A Brief History of Millinery

Early Hats and Headdresses

The origins of the hat can be traced as far back as our primitive ancestors. At first, people would have worn simple head coverings as protection from the elements, such as leaves to shield the eyes from sun or fur to protect the ears from cold. 

Felt, the most common material used in hat making, is also the earliest form of fabric made by humans. One of the most impressive early examples of felt hats is a collection of richly decorated felt caps found in Denmark dating to the Bronze Age (about 1500 BC). Their elaborate trimmings suggest that these caps must have formed part of ceremonial dress for important members of the society. They may also have served as a kind of battle helmet, their thickness providing protection against cuts and blows. 


Ancient Chinese 
Han Dynasty felt hat 
circa 200 BC
Bust of an 
Egyptian Pharaoh's
headdress
'Crowning' of the winner of
the Olypmic Games


As civilisations and cultures sprang up across the world, hats quickly began to take on significance as a mark of rank and social standing. The headdresses of Egyptian Pharaohs marked their social high standing, just as crowns do today. In Ancient Greece, winner of the Olympic Games was crowned with a wreath of olive leaves. There was no monetary prize - the wreath symbolised honour and status, and Olympic winners were treated with veneration and celebrity. 

In many eastern and Mediterranean cultures, women wore headscarves, veils and cloth wraps as a mark of modesty, marital status or religious affiliation.

The Milaners of London: A Trade is Born

Throughout the centuries, both men and women have sported various forms of headdress, but it was not until the 14th and 15th centuries that hats began to emerge in western culture. Hats quickly became an essential fashion item for men, but it wasn't until much later that women began to wear hats as a mark of status, fashion and ceremony.

  
'Mrs Williams' by
John Hoppner, 
1790
The term 'milliner' was first used in mid-1500s London, to describe a seller of women's fashion items imported from Milan in Italy, such as ribbons, gloves and finest quality Milan straw.  In later centuries, it came to mean a maker of straw hats and bonnets for women.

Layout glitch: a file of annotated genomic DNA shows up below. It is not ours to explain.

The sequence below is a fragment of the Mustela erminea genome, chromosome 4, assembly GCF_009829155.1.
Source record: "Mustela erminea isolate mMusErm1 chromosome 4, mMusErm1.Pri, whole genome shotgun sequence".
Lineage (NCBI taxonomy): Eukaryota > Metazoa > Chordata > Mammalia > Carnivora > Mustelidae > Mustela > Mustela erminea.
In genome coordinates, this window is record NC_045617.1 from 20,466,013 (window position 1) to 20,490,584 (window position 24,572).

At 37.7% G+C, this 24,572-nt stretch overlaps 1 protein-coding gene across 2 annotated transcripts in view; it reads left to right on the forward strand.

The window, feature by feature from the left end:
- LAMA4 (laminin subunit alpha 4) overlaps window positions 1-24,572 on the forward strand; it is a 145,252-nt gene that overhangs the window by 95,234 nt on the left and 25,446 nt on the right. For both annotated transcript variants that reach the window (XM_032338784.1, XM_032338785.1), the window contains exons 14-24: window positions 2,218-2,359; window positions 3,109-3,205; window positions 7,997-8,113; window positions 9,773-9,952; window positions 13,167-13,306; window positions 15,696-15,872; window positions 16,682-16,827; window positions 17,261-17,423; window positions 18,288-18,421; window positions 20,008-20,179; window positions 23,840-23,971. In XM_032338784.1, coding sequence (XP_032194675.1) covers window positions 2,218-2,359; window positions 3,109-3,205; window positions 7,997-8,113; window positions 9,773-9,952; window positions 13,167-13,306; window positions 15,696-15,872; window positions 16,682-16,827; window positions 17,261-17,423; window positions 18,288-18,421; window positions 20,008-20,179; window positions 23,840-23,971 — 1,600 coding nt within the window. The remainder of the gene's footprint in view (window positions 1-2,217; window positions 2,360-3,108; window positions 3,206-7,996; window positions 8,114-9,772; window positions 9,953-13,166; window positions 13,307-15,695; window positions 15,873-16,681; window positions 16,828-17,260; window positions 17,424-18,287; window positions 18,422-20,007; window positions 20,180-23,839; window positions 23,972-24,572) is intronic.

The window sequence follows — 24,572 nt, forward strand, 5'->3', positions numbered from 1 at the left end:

As women's hats gradually grew in popularity, an increasingly diverse range of materials were used for their production. Silk, velvet, taffeta, leather, felt and beaver were all favoured. 

Bigger is Better: Millinery in the 1800s 

Bonnets dominated women's fashion throughout the late 18th and 19th centuries. These were elaborately decorated with ribbons, lace, flowers, feathers and trims. Richly embellished bonnets indicated the high status of their wearers. 

Meanwhile, the majority of men's hats were made from felt or straw, simply trimmed with Petersham ribbon and perhaps a feather. Some of the most popular styles included the top hat, a tall, stiff, formal men's hat worn by the bourgeoisie and aristocracy and those who were involved in the professions and trades; and the soft felt trilby, which symbolised democracy and revolution and was generally associated with intellectuals, artists and country life.

Eventually, hats and bonnets became so entrenched in women's fashion that it was deemed inappropriate for a women to venture out in public without her hat and gloves.

Since the first Kentucky Derby was held in 1875, women's hats have become a vital feature of most horse racing events. During the spring racing period, milliners would be inundated with clients hoping to turn heads with ever more flamboyant and original headpieces.

Slim and Simple: Early 20th Century